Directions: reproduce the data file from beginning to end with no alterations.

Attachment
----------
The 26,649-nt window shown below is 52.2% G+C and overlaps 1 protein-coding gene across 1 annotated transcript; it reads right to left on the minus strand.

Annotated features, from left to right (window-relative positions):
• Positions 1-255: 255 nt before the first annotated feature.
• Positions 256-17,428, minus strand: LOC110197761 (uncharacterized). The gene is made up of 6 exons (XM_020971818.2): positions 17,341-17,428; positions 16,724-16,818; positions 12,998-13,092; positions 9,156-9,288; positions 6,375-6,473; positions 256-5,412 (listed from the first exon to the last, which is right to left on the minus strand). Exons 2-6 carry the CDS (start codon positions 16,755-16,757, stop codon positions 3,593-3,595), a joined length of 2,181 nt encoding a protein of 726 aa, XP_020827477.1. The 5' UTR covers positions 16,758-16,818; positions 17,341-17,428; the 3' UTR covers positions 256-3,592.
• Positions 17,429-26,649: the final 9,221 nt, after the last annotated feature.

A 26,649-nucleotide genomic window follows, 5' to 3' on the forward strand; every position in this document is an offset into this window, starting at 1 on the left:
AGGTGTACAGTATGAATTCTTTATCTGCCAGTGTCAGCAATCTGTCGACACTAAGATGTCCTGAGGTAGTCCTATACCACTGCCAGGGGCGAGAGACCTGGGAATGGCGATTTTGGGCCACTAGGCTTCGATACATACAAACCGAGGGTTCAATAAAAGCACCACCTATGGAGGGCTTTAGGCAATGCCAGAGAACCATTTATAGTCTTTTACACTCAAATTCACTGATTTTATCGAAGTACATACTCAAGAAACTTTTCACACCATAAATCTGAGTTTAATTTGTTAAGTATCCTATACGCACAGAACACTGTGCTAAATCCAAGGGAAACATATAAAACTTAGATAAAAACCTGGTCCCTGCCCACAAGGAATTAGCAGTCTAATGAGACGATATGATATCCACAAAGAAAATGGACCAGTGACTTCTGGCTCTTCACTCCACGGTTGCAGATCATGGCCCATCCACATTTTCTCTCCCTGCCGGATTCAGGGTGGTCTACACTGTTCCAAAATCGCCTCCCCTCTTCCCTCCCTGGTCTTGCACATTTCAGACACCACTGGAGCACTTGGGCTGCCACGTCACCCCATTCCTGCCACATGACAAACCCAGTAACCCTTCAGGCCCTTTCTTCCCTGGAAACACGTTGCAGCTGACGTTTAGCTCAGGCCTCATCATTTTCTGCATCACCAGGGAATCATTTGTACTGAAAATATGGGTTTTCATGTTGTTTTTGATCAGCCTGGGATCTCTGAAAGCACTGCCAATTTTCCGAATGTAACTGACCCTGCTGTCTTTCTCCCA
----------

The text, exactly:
The 26,649-nt window shown below is 52.2% G+C and overlaps 1 protein-coding gene across 1 annotated transcript; it reads right to left on the minus strand.

Annotated features, from left to right (window-relative positions):
• Positions 1-255: 255 nt before the first annotated feature.
• Positions 256-17,428, minus strand: LOC110197761 (uncharacterized). The gene is made up of 6 exons (XM_020971818.2): positions 17,341-17,428; positions 16,724-16,818; positions 12,998-13,092; positions 9,156-9,288; positions 6,375-6,473; positions 256-5,412 (listed from the first exon to the last, which is right to left on the minus strand). Exons 2-6 carry the CDS (start codon positions 16,755-16,757, stop codon positions 3,593-3,595), a joined length of 2,181 nt encoding a protein of 726 aa, XP_020827477.1. The 5' UTR covers positions 16,758-16,818; positions 17,341-17,428; the 3' UTR covers positions 256-3,592.
• Positions 17,429-26,649: the final 9,221 nt, after the last annotated feature.

A 26,649-nucleotide genomic window follows, 5' to 3' on the forward strand; every position in this document is an offset into this window, starting at 1 on the left:
AGGTGTACAGTATGAATTCTTTATCTGCCAGTGTCAGCAATCTGTCGACACTAAGATGTCCTGAGGTAGTCCTATACCACTGCCAGGGGCGAGAGACCTGGGAATGGCGATTTTGGGCCACTAGGCTTCGATACATACAAACCGAGGGTTCAATAAAAGCACCACCTATGGAGGGCTTTAGGCAATGCCAGAGAACCATTTATAGTCTTTTACACTCAAATTCACTGATTTTATCGAAGTACATACTCAAGAAACTTTTCACACCATAAATCTGAGTTTAATTTGTTAAGTATCCTATACGCACAGAACACTGTGCTAAATCCAAGGGAAACATATAAAACTTAGATAAAAACCTGGTCCCTGCCCACAAGGAATTAGCAGTCTAATGAGACGATATGATATCCACAAAGAAAATGGACCAGTGACTTCTGGCTCTTCACTCCACGGTTGCAGATCATGGCCCATCCACATTTTCTCTCCCTGCCGGATTCAGGGTGGTCTACACTGTTCCAAAATCGCCTCCCCTCTTCCCTCCCTGGTCTTGCACATTTCAGACACCACTGGAGCACTTGGGCTGCCACGTCACCCCATTCCTGCCACATGACAAACCCAGTAACCCTTCAGGCCCTTTCTTCCCTGGAAACACGTTGCAGCTGACGTTTAGCTCAGGCCTCATCATTTTCTGCATCACCAGGGAATCATTTGTACTGAAAATATGGGTTTTCATGTTGTTTTTGATCAGCCTGGGATCTCTGAAAGCACTGCCAATTTTCCGAATGTAACTGACCCTGCTGTCTTTCTCCCA